What’s Next? 

While the legal framework is ready, businesses should look forward for the Software Development Kit (“SDK”), which is expected to be released by the end of this year. 


In the meantime, businesses should ensure preparedness on the business aspects such as formation of committees to oversee implementation, performance of business impact assessment, assessment of data quality and preliminary impact assessment on business flows. Should you need more guidance, feel free to reach out to us at [email protected]

  • Implementation of eXtensible Business Reporting Language (“XBRL”)-based reporting system

A new provision, Section 82B, is proposed to be included in the Income Tax Act 1967 (“ITA”), which mandates submission of information via electronic medium to the tax authority within thirty (30) days from the due date of furnishing income tax returns. 

It is apparent that this new provision is in line with the implementation of the Malaysian Income Tax Reporting System (MITRS), which is an online platform to submit Tax Working Sheets

MITRS is developed using XBRL format, an international standard for sharing business reporting digitally. XBRL uses eXtensible Markup Languange (“XML”) format to organize and exchange business information electronically.

The effective date for the new law is 1st January 2024. From our various interactions with the tax authority, it appears that this may be effective from year of assessment 2025.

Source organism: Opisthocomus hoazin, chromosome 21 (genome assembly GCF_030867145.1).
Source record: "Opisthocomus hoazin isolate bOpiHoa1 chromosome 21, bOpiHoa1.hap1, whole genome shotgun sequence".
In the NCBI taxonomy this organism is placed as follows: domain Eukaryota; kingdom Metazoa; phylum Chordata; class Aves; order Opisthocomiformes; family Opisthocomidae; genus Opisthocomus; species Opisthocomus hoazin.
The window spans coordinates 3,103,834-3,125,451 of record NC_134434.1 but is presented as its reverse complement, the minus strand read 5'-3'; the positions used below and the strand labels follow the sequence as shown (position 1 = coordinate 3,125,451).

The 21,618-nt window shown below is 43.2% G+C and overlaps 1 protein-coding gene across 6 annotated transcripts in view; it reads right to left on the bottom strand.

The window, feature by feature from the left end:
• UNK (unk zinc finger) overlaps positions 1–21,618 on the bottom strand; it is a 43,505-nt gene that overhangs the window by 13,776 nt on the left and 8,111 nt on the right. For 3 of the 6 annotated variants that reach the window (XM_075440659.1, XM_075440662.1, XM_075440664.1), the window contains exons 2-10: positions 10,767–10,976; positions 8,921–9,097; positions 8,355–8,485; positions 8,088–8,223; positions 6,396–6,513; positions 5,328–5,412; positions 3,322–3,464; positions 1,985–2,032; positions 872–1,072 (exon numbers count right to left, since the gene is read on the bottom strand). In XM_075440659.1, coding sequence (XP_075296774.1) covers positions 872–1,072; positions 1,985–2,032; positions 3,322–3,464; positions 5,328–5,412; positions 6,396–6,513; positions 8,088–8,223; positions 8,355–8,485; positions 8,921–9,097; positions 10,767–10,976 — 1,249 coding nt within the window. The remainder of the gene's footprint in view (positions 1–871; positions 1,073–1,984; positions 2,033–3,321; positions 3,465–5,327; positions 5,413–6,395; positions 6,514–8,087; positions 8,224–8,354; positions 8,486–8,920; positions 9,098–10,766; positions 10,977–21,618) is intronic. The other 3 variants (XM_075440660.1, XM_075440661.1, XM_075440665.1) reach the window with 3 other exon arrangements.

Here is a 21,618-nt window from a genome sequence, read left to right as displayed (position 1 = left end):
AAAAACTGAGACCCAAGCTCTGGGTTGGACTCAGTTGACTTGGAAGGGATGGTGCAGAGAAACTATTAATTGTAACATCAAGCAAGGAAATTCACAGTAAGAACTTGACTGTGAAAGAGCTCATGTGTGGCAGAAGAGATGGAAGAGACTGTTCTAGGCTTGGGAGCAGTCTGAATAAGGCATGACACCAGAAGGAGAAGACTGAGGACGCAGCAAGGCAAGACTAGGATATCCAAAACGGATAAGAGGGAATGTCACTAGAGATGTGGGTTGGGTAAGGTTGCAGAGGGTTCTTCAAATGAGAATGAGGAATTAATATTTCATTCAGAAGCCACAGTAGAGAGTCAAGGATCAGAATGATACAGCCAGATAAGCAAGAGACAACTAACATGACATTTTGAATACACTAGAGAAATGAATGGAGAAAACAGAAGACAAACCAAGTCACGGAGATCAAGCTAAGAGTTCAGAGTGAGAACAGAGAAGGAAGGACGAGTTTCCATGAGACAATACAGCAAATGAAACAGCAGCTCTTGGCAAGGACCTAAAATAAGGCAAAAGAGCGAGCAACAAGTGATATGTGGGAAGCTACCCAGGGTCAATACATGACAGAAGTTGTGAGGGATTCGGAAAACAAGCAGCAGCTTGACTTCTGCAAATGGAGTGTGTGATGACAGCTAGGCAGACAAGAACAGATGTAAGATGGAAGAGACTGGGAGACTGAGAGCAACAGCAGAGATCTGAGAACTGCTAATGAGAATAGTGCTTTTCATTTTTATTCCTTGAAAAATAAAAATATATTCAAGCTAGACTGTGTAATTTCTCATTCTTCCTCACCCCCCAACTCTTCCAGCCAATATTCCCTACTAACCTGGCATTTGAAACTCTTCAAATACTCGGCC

• Capital Gains Tax (CGT)

The wordings of the Finance Bill further clarifies the following: 

  1. The scope of taxable assets is not only limited to shares of unlisted companies. Instead, the term ‘capital assets’ is assigned with a wider definition that refers to all movable and immovable poperties (including any rights or interests thereof). This is in line with the European Union (“EU”)’s Code of Conduct Group (CoCG). From our various interactions with the tax authority, we understand that: 
  • For capital gains arising from disposal of foreign assets; the wider scope of ‘capital assets’ applies. 
  • For capital gains arising from disposal of domestic assets; the scope would be limited to shares, debentures, loan stock, options and member’s interests, with an exemption for companies listed in the Malaysian stock exchange. 
  1. CGT applies only in respect of disposals made by a company, limited liability partnership, trust body or co-operative society. It or in other jurisdictions.
  1. CGT does not apply to disposal made by individuals. 
  1. The tax rate for CGT is not always 10%, but varies as follows: